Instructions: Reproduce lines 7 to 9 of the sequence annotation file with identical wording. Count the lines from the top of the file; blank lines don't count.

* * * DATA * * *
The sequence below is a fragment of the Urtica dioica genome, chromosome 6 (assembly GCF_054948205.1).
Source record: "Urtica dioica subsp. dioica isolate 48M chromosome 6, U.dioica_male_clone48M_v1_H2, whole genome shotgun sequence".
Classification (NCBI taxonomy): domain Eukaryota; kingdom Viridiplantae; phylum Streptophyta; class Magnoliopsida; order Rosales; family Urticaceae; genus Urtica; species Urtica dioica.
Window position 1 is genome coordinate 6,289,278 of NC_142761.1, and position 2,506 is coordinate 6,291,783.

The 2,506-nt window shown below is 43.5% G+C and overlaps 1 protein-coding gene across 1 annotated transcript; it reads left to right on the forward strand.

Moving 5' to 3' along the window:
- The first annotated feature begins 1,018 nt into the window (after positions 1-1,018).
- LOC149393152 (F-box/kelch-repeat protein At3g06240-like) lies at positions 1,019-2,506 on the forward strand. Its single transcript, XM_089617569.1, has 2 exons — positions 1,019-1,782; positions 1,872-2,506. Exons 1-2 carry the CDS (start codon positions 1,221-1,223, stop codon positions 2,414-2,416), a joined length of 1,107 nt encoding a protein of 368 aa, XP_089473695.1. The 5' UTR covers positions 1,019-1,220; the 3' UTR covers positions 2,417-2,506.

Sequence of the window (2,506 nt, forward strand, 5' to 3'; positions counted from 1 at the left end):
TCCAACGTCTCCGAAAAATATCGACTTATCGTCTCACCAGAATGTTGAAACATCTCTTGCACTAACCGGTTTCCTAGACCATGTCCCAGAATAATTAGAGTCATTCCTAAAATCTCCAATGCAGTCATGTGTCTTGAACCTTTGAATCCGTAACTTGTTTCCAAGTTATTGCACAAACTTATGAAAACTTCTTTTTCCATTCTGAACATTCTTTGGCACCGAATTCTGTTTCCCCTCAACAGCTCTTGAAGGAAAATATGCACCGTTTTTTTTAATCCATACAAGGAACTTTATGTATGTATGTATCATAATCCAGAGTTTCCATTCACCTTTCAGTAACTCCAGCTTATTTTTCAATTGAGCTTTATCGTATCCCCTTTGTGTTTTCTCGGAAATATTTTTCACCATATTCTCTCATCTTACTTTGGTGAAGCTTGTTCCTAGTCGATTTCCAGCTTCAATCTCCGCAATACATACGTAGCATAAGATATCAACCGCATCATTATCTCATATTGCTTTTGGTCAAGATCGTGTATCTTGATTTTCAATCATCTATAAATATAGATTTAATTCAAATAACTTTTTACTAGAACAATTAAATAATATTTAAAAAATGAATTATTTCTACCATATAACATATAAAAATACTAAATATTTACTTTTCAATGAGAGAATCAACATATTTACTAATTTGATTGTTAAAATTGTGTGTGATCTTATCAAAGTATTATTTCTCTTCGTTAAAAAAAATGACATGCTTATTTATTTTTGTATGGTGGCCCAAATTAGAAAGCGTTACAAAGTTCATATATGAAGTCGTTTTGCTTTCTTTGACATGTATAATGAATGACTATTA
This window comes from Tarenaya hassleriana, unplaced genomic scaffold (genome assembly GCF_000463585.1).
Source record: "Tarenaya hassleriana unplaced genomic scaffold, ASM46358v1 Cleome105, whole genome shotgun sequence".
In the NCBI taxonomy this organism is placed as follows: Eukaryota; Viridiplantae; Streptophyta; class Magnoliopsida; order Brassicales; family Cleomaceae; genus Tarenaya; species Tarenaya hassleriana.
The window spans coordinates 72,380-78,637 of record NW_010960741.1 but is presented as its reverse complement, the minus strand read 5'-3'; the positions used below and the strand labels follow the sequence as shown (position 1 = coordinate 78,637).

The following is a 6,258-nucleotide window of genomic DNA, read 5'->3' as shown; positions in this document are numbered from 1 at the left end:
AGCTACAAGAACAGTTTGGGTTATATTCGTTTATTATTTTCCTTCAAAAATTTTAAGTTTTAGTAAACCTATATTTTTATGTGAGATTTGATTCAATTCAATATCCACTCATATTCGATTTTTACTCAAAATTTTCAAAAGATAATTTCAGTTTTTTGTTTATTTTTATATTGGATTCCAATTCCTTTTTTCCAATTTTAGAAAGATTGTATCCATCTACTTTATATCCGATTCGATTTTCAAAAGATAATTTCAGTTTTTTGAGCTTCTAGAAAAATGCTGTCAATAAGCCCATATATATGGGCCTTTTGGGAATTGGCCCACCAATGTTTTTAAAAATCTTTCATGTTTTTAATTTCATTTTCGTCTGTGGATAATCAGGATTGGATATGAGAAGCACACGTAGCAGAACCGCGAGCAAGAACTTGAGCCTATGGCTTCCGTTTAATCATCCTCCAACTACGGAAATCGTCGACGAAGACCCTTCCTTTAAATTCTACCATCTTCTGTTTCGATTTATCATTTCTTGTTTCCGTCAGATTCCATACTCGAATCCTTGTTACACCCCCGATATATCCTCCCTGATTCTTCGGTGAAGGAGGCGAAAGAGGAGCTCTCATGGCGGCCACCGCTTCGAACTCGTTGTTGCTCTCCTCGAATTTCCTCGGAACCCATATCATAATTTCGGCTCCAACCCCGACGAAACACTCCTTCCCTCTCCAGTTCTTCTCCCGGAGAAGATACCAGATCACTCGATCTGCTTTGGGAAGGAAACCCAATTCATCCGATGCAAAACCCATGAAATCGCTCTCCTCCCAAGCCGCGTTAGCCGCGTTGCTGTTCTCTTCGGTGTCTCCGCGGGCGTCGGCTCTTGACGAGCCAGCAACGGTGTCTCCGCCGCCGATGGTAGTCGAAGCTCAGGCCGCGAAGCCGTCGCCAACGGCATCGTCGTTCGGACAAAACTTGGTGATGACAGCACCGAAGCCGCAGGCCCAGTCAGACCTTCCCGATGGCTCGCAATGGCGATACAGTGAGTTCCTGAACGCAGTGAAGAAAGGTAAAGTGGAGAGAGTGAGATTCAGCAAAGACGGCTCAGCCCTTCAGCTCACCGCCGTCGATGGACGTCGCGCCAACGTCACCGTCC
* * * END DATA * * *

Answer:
- The first annotated feature begins 1,018 nt into the window (after positions 1-1,018).
- LOC149393152 (F-box/kelch-repeat protein At3g06240-like) lies at positions 1,019-2,506 on the forward strand. Its single transcript, XM_089617569.1, has 2 exons — positions 1,019-1,782; positions 1,872-2,506. Exons 1-2 carry the CDS (start codon positions 1,221-1,223, stop codon positions 2,414-2,416), a joined length of 1,107 nt encoding a protein of 368 aa, XP_089473695.1. The 5' UTR covers positions 1,019-1,220; the 3' UTR covers positions 2,417-2,506.

Sequence of the window (2,506 nt, forward strand, 5' to 3'; positions counted from 1 at the left end):